The Culture Secretary wants to get the private and public sectors playing the same tune. Nigel Williamson reports
National lottery funds are to be used to assist children from poor families to learn to play a musical instrument in an attempt to arrest the alarming decline of tuition in both primary and secondary schools.
Chris Smith, Secretary of State for Culture, will make the announcement later this month in response to the recent report from the Associated Boards of the Royal College of Music which painted a devastating picture of music disappearing from schools.
The report found that in some parts of the country instrumental tuition was in danger of becoming extinct.
Mr Smith said: "I am greatly troubled about kids not having a chance to learn an instrument. It is bad for them because they are deprived of the fulfilment to be had in developing instrumental skills and it is bad for the rest of us because we are deprived of the orchestras and instrumentalists of the future.
"As the report showed, instrument tuition has been in sharp decline over the past 10 years. Provision now tends to be divided along class and income lines. If you live in a relatively well-heeled neighbourhood the chances are you will have access to musical instrument tuition much more readily than if you do not."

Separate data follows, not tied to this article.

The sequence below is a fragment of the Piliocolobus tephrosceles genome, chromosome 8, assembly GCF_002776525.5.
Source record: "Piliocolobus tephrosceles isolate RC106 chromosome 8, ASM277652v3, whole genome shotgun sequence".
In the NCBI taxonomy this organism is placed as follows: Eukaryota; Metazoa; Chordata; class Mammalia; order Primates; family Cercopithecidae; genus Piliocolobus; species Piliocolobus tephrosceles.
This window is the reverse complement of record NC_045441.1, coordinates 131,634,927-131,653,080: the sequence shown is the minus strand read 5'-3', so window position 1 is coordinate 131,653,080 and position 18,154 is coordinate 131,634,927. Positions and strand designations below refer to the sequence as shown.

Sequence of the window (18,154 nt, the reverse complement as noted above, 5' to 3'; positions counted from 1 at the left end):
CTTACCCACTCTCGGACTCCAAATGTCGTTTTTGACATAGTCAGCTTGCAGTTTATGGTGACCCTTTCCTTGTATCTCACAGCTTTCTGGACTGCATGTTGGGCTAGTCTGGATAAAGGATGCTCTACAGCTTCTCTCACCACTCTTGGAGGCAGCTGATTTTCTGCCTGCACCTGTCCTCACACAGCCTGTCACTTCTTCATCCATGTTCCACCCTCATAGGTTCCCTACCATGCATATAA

Mr Smith plans to announce a programme that encompasses both the public and private sectors. He said: "Together with the Arts Council I've been looking at how we can put together a patchwork of funding in order to try and build up instrumental teaching again. It may be that there are other players we can add into the picture so we can enhance whatever money comes from the lottery."
The Bill that would allow lottery spending to be extended to education is currently going through Parliament. At present lottery money can only be used to buy instruments but not to pay for peripatetic music teachers. Tax breaks may also be offered in the Budget next week for companies prepared to support music in schools.
Mr Smith has also discussed the plan with the Music Industry Forum, the advisory panel drawn from the pop world which had its first meeting on February 23. Members include Mick Hucknall of Simply Red, Sir George Martin and Alan McGee of Creation, Oasis's record label.
Sir Simon Rattle, musical director of the City of Birmingham Symphony Orchestra, has also been asked to advise on the scheme. Rattle has been highly critical of what he sees as the downgrading of music in primary schools following the recent announcement of changes in the curriculum by David Blunkett.
However Mr Smith said that there had been a "misconception" about his Cabinet colleague's intentions. "David Blunkett was not saying that music in primary schools is being ditched. He was saying that the way in which music is being delivered and its place in the school week are open to flexible arrangement by the school or teacher. Music still has to be part of the curriculum."